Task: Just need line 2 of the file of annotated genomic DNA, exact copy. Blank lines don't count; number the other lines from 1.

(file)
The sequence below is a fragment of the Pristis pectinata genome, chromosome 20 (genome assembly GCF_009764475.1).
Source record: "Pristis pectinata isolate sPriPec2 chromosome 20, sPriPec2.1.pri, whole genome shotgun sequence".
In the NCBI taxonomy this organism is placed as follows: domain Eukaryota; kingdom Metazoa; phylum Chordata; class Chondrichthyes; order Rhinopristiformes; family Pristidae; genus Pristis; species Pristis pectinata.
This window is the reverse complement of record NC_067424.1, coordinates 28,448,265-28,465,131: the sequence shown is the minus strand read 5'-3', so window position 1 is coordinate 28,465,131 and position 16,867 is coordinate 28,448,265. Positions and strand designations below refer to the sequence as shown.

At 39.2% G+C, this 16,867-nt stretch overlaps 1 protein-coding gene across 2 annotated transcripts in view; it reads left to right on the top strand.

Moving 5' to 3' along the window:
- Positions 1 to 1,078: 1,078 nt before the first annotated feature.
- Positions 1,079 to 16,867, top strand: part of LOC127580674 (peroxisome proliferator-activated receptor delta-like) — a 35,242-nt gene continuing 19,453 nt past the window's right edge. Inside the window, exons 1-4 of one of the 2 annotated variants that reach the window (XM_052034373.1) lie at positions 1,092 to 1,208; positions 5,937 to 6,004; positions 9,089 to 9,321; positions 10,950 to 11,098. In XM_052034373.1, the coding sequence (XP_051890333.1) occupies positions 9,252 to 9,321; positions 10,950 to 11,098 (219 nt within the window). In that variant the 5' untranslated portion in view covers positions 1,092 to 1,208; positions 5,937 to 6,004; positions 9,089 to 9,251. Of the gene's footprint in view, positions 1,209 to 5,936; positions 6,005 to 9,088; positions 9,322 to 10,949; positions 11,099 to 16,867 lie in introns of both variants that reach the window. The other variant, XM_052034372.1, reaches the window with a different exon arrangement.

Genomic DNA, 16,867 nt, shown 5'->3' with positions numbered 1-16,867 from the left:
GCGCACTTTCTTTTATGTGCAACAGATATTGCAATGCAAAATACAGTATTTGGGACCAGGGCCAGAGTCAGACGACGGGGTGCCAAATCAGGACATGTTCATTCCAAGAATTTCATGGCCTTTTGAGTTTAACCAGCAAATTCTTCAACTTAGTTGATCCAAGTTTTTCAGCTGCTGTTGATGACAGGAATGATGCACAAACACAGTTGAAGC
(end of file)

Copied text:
Source record: "Pristis pectinata isolate sPriPec2 chromosome 20, sPriPec2.1.pri, whole genome shotgun sequence".